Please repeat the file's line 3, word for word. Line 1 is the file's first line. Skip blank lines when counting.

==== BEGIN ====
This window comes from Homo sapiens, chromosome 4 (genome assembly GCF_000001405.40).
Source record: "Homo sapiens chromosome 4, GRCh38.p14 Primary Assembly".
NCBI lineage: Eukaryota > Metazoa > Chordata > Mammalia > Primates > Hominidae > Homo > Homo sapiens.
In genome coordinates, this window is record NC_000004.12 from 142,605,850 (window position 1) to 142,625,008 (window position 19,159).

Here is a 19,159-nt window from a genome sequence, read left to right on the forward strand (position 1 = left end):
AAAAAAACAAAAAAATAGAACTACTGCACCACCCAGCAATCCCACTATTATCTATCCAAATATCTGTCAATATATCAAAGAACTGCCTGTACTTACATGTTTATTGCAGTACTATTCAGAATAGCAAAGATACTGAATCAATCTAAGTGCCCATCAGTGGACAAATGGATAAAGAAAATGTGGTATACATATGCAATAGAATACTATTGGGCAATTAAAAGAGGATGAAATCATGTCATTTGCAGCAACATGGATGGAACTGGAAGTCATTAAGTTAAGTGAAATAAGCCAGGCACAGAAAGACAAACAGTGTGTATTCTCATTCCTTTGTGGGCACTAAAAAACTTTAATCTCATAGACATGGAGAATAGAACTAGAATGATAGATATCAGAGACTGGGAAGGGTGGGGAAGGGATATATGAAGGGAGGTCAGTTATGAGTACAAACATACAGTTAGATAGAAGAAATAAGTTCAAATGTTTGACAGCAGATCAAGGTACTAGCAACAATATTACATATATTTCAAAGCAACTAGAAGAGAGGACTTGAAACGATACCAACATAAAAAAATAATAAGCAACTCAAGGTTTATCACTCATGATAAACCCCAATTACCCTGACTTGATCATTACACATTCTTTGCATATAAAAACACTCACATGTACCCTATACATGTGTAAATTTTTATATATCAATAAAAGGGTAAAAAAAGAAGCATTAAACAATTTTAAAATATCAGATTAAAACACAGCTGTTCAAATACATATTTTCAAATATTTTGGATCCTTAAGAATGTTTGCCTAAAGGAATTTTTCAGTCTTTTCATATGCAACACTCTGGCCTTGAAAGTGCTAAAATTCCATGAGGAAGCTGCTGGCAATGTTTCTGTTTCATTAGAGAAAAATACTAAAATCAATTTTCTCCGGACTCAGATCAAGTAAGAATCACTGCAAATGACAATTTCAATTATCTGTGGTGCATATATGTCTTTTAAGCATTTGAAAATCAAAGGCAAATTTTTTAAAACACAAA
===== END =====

NCBI lineage: Eukaryota > Metazoa > Chordata > Mammalia > Primates > Hominidae > Homo > Homo sapiens.